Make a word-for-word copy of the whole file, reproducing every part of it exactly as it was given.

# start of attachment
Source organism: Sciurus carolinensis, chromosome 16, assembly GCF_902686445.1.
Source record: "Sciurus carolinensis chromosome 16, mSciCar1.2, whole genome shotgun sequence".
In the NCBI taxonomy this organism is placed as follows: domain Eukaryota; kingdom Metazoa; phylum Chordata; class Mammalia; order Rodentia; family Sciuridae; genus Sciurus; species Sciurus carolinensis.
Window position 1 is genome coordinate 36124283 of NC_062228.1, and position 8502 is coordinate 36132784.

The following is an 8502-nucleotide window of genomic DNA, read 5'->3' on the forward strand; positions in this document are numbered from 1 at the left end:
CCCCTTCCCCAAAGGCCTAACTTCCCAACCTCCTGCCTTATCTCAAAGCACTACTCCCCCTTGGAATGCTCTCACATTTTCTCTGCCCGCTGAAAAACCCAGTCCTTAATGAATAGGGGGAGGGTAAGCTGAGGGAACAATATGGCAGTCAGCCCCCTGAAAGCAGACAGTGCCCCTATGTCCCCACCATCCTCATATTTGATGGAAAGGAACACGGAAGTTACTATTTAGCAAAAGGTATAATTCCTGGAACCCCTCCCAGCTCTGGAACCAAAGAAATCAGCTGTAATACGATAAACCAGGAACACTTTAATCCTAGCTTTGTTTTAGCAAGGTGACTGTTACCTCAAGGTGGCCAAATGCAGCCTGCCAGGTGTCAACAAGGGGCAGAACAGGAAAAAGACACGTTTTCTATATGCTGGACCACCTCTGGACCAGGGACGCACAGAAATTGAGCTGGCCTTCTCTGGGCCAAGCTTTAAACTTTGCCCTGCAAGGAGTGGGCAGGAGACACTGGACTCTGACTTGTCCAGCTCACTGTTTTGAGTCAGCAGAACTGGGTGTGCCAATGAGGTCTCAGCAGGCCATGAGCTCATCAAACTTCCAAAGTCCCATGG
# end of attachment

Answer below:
Source organism: Sciurus carolinensis, chromosome 16, assembly GCF_902686445.1.
Source record: "Sciurus carolinensis chromosome 16, mSciCar1.2, whole genome shotgun sequence".
In the NCBI taxonomy this organism is placed as follows: domain Eukaryota; kingdom Metazoa; phylum Chordata; class Mammalia; order Rodentia; family Sciuridae; genus Sciurus; species Sciurus carolinensis.
Window position 1 is genome coordinate 36124283 of NC_062228.1, and position 8502 is coordinate 36132784.

The following is an 8502-nucleotide window of genomic DNA, read 5'->3' on the forward strand; positions in this document are numbered from 1 at the left end:
CCCCTTCCCCAAAGGCCTAACTTCCCAACCTCCTGCCTTATCTCAAAGCACTACTCCCCCTTGGAATGCTCTCACATTTTCTCTGCCCGCTGAAAAACCCAGTCCTTAATGAATAGGGGGAGGGTAAGCTGAGGGAACAATATGGCAGTCAGCCCCCTGAAAGCAGACAGTGCCCCTATGTCCCCACCATCCTCATATTTGATGGAAAGGAACACGGAAGTTACTATTTAGCAAAAGGTATAATTCCTGGAACCCCTCCCAGCTCTGGAACCAAAGAAATCAGCTGTAATACGATAAACCAGGAACACTTTAATCCTAGCTTTGTTTTAGCAAGGTGACTGTTACCTCAAGGTGGCCAAATGCAGCCTGCCAGGTGTCAACAAGGGGCAGAACAGGAAAAAGACACGTTTTCTATATGCTGGACCACCTCTGGACCAGGGACGCACAGAAATTGAGCTGGCCTTCTCTGGGCCAAGCTTTAAACTTTGCCCTGCAAGGAGTGGGCAGGAGACACTGGACTCTGACTTGTCCAGCTCACTGTTTTGAGTCAGCAGAACTGGGTGTGCCAATGAGGTCTCAGCAGGCCATGAGCTCATCAAACTTCCAAAGTCCCATGG